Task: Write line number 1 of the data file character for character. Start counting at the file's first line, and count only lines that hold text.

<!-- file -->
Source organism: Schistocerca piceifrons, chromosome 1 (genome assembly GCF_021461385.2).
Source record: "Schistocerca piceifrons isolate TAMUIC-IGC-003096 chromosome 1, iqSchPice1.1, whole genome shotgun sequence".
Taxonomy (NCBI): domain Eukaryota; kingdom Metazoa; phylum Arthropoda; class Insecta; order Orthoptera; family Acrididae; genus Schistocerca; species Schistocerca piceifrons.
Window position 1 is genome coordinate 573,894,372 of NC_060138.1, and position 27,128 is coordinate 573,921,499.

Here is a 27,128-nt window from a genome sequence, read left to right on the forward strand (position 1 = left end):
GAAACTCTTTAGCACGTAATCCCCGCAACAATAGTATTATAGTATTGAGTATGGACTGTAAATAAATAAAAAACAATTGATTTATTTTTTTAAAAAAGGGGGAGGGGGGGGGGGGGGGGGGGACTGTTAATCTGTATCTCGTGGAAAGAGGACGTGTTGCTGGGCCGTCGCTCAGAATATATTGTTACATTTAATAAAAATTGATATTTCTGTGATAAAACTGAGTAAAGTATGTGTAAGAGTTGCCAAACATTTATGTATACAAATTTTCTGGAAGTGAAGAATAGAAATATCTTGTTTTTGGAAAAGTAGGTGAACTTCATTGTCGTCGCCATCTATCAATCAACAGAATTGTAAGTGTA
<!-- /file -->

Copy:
Source organism: Schistocerca piceifrons, chromosome 1 (genome assembly GCF_021461385.2).